An opportunity will be given business
men to participate in Passion week ob
servances. The Brotherhood of St. An
drew has arranged that meetings shall
be held in the Baker Theater every
noon this week, from 12:10 to 12:10.
The First Methodist Church will carry
on its unique efficiency campaign, for
which it has organised a vast army of
energetic workers. Meetings will take
place every night In the church at
Twelfth and Taylor streets.
Centenary Methodist Churcn has ar
ranged a daily programme.
Rose City Park Methodist and Pres
byterian churches will unite In commu
nity meetings at the former church.
Marine Insurance msi practiced in noma
4.1 B. C. It waa very aeneral In Europe
before the dlacovery of America anil It (a
altogether probable that the ehlpa of Co
htmbiia were imturerl for their full value.
Latest Styles
Spring Showing
F. A. Taylor Co.
130 Tenth Street
Those of Middle Age Especially.
When you have found no remedy for the horrors that
oppress you during change ot life, when through the long
hours of the day it seems as though your back would break,
when your head aches constantly, you are nervous, de
pressed and suffer from those dieadful bearing down pains,
don't forget that Lydia E. Pinkham's Vegetable Compound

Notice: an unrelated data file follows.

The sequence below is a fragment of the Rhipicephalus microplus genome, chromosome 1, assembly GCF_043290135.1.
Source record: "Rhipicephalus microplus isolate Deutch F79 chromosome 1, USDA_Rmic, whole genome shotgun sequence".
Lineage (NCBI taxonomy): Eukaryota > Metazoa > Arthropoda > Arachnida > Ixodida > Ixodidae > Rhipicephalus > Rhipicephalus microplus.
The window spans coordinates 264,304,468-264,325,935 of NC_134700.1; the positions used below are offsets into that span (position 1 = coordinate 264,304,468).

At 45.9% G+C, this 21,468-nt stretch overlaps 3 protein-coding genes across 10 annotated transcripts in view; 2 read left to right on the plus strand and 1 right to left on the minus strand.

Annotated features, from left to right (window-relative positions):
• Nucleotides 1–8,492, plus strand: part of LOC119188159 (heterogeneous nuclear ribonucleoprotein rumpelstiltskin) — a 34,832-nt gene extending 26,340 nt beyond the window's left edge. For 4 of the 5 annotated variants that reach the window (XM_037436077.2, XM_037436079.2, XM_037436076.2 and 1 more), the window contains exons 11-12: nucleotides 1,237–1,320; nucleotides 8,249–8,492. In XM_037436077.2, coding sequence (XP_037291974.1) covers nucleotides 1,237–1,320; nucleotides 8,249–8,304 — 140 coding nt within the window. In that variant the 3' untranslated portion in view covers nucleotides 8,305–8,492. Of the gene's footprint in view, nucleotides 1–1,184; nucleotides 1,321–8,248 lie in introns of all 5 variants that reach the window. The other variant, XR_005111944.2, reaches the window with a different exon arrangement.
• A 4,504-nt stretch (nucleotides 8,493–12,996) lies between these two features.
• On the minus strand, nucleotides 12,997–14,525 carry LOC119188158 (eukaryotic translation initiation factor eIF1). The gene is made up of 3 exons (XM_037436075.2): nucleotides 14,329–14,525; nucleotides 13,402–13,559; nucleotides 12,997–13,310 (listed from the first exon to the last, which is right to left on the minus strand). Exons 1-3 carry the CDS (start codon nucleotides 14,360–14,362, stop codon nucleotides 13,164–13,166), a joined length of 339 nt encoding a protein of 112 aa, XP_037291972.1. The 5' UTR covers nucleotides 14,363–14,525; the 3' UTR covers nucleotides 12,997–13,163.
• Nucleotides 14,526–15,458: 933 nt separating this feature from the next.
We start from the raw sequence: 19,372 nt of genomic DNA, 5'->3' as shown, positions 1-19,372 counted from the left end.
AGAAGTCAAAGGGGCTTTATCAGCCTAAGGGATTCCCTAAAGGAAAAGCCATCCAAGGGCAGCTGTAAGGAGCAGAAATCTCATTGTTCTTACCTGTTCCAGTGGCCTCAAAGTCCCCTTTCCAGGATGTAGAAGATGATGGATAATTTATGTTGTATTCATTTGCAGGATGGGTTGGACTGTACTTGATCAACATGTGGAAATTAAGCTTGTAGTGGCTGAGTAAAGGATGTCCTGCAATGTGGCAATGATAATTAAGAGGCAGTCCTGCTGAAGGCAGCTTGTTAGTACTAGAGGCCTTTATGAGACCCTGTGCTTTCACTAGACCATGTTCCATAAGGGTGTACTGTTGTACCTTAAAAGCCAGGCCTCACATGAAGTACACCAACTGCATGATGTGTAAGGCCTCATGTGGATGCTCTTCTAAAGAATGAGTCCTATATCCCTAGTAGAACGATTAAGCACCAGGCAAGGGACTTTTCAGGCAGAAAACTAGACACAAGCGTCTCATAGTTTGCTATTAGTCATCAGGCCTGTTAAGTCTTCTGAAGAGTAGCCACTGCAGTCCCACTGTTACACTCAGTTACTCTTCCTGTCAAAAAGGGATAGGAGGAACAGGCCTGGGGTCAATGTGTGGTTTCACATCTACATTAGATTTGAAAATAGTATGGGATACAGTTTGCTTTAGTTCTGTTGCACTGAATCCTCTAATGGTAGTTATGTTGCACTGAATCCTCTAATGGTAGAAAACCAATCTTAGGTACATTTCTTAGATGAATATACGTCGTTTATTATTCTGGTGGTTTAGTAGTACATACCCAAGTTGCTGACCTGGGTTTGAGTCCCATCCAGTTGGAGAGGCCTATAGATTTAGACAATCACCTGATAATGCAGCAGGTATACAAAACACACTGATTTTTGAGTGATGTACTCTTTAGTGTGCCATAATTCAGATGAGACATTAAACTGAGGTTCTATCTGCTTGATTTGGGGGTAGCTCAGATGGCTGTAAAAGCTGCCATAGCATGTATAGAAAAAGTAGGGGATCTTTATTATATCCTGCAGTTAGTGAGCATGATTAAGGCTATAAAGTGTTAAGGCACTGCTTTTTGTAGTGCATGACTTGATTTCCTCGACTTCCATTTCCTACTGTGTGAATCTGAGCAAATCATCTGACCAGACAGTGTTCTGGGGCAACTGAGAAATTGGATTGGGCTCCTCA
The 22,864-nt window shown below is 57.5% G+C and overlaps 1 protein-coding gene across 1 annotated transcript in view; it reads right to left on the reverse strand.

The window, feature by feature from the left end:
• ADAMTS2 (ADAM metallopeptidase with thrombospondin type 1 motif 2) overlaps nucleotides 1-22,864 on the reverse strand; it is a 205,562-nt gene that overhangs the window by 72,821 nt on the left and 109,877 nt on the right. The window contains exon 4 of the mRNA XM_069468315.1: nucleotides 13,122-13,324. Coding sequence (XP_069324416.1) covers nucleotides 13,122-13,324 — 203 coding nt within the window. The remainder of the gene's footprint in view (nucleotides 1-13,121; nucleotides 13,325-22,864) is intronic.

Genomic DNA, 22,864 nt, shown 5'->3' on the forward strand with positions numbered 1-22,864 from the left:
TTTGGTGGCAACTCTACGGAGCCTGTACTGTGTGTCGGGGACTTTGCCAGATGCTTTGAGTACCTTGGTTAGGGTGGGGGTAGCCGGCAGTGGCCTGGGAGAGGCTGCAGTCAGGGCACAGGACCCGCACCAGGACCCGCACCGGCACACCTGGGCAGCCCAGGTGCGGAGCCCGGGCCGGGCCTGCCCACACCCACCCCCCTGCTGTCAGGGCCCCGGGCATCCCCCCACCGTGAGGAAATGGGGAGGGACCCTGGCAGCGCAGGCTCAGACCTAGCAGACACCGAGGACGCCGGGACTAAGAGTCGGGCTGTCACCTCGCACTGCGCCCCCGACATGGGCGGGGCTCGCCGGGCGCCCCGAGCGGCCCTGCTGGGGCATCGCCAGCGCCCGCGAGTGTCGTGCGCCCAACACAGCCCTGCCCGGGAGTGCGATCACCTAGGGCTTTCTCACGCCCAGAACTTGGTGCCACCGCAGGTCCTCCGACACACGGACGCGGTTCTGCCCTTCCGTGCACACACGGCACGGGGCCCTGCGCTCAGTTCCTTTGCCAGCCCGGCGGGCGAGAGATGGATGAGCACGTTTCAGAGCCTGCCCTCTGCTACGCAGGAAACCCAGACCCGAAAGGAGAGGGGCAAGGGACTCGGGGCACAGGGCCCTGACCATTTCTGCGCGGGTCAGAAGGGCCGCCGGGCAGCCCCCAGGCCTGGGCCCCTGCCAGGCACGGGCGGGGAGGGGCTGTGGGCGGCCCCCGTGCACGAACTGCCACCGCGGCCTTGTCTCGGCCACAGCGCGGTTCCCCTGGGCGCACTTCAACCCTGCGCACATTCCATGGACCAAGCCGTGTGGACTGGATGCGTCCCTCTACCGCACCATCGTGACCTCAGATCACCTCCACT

is the safest and surest remedy, and has carried hundreds
of women safely through this critical period.
Read what these three women say:
From Mrs. Hornung, Buffalo, N. Y.
Buffalo, N. Y. "I am writing to let you know how much your
medicine has done for me. I failed terribly during the1 lust winter
and summer and every one remarked about iny appearance. 1 suf
fered from a female trouble and always had pains in my bacic, no
appetite and at times was very weaK.
"I was visiting at a friend's house one day and she thought I needed
Lydia E. Pinkham's Vegetable Compound. 1 took it ana have gained
eight pounds, have a good appetite and am feeling better every day.
Everybody is asking me what I am doing and I recommend Lydia K
Pinkham's Vegetable Compound. You may publish this letter if you
wish and 1 hope others who have the same complaint will see it and
get health from your medicine as I did" Mrs. A. Hornuno, 91
Stanton St, Buffalo, IY.
Made Me Well a Ad Strong.
Macbdon,. N.Y. 44 1 was ail run down and very thin in flesh, ner
vous, no appetite, could not sleep and was weak, ana lelt badly all
the time. The doctors said I had poor blood and what I had was
turning to water. I took diff erent medicines which did not help me,
but Lydia E. Pinkham's Vegetable Compound made me well ami
strong, and I am recommending it to my friends." Mrs. Frku
Chace, K. No. 2, Macedon, .N.Y.
The Change of Life.
Belts vr ix el Mb. " By the use of Lydia K Pinkham's Vegetabla
Compound I have successfully passed through a most trying time,
the Change of Life. I suffered with a weakness, and had to stay in
bed three days at a time. Lydia E. Pinkham's Vegetable Compound
restored me to perfect health, and 1 am praising it for the benefit of
other women who suffer as I cud." Mrs. V. S. 1)uvaix, lJoute No. 1,
Beltsville, Md. ,
For SO years Lydia E. Pinkham's Vegetable
Compound has been the standard remedy for fe
male ills. Ho one sick with woman's ailments
does justice to herself if she does not try this fa
mous medicine made from roots and herbs, it
has restored so many 8 ulferinK women to health.
Ly (CONFIDENTIAL) LYNN, MASS., for advice.
Vour letter will be opened, read and answered
by a woman and held in strict confidence.